Magic 2014: Duels of the Planeswalkers

Review

posted 8/7/2013 by Jeremy Duff
other articles by Jeremy Duff
Platforms: PC
Creating the video game version of a popular table top/card game like Magic the Gathering (MtG) comes with a variety of challenges. How do you recreate the same felling and experience without having access to any of the physical things that make the real experience so memorable? Better yet, how do you go about creating a quality digital recreation without infringing on the original’s livelihood? You don’t want to tear your original customer base away but at the same time, you don’t want to cut the digital experience short. I would imagine that the developers at Stainless Games and Wizards of the Coast face this same problem every year that the craft a new version of Duels of the Planeswalkers. Now that the 2014 installment of the game, entitled Magic 2014 is here, it is clear that they are becoming masters at overcoming this issue.

Magic 2014 may be the closest that they have come yet to creating the perfect replication of the game, at least behind the PC version of Magic Online, in terms of actual gameplay. I am not going to explain the intricacies of the gameplay and what goes into a round of Magic, if you are reading this review you likely already know how things play out. Magic 2014 plays and feels just like the previous Duels games. Instead, we’ll talk about the changes to the experience and new features that can be found in this year’s game that differentiate it from the older versions.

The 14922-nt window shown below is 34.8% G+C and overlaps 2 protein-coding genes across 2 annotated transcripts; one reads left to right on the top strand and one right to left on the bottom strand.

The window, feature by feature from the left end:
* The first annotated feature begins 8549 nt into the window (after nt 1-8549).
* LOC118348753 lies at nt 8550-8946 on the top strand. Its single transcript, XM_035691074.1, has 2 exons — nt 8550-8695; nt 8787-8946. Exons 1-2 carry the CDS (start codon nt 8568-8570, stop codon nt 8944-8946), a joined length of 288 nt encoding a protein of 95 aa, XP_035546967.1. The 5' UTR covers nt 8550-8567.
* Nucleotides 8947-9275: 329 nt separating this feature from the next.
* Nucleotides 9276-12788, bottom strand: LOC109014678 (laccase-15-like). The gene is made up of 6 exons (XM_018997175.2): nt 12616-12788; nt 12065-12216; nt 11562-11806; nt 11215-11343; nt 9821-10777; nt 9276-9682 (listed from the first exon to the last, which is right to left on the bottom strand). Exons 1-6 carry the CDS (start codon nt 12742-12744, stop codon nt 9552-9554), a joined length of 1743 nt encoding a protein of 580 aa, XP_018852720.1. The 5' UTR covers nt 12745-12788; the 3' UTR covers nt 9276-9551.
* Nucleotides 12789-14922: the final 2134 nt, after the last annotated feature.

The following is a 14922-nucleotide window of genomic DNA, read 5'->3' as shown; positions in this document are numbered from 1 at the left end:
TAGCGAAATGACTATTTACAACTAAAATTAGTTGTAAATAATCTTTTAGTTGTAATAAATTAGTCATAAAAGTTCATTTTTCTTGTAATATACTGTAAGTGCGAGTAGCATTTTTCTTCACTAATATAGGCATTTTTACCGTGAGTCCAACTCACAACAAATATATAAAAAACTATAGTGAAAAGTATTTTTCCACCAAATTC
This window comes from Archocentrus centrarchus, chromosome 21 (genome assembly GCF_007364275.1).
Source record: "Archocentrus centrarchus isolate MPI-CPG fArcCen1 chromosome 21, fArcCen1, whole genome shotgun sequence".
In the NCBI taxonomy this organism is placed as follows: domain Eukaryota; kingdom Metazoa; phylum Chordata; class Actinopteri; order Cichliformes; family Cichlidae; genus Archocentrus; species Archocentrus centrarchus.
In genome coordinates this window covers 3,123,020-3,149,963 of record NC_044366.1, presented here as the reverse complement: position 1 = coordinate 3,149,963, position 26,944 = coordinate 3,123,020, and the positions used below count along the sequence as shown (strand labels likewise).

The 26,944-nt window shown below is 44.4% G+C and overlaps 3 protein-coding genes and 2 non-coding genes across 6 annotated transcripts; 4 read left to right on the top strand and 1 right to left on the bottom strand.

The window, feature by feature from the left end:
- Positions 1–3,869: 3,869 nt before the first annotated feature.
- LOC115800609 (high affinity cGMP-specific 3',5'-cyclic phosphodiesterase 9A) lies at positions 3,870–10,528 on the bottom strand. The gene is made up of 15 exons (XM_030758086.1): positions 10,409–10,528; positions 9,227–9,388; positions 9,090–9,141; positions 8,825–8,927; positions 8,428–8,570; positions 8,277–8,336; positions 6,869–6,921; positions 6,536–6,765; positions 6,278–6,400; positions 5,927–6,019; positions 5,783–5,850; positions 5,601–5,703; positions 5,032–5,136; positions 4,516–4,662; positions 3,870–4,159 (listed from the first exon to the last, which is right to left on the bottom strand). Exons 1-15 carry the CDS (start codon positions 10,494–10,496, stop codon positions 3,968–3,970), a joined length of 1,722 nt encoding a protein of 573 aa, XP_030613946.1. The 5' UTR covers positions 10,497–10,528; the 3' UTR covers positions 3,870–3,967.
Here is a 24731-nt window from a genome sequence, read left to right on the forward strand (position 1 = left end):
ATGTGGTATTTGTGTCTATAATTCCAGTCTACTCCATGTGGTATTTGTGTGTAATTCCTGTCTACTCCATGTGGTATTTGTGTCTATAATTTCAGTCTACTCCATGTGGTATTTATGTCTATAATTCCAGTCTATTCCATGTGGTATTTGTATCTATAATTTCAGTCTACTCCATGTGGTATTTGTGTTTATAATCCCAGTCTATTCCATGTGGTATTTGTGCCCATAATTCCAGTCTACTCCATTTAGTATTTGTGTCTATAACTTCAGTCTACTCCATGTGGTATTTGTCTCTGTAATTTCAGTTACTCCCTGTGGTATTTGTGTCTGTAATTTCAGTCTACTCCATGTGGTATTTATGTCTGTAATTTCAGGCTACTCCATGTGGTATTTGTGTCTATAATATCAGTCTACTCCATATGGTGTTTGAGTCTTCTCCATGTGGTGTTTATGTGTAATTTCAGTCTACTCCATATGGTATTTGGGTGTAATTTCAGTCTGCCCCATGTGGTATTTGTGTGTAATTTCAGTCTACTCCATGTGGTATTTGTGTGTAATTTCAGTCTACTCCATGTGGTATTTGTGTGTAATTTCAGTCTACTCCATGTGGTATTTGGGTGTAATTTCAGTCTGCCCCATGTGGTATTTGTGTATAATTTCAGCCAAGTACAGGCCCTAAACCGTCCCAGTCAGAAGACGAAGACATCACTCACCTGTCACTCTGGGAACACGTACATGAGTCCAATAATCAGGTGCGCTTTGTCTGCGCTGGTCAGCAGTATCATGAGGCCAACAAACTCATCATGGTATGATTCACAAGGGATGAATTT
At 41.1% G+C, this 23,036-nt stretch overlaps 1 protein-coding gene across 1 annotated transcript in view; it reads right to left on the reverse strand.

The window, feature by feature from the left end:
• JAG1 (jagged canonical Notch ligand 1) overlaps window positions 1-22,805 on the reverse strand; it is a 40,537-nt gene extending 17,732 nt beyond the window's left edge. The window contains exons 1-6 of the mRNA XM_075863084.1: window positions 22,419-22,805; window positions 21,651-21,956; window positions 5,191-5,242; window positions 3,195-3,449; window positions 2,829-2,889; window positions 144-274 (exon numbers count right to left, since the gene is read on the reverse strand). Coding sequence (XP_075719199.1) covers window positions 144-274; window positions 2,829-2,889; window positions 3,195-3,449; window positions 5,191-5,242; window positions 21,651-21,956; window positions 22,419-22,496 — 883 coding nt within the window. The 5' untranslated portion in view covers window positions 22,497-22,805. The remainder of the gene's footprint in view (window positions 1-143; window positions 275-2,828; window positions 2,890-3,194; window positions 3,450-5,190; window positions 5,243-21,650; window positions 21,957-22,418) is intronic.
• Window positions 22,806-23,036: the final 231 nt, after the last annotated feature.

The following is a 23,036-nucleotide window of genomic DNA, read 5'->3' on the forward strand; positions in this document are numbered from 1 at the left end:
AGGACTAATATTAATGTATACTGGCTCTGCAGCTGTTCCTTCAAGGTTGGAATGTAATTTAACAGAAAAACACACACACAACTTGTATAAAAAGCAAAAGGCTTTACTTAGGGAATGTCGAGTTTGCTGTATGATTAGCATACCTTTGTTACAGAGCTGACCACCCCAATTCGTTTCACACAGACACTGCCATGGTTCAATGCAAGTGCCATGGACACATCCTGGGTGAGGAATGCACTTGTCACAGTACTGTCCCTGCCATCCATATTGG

Right from the start it is clear that one of their goals is to streamline the experience and get you playing as soon as possible. The menu interface has received a drastic overhaul that is clean and easy to navigate. The game also features a very well done tutorial that eases you into the MtG experience depending on your experience level. If you are new to the game, it forces you to play through missions that teach you about the card types and mechanics of an actual game; if you claim to know your stuff already, you simply have to prove it in a duel against the computer before you head off into the full experience.

There are a lot of other small tweaks found throughout the game, similar to the menus, that just plain make the experience easier and more user friendly. You have a ton of new options like the ability to “attack with all”, “withdrawal all", and randomly select decks which cut down on your decision making time. These work well, along with the return of mana tapping options to keep the game moving at a faster pace than it has in the past. These aren’t things that bring major alterations to the overall experience, but they are simple additions that returning players will find beneficial in the long run.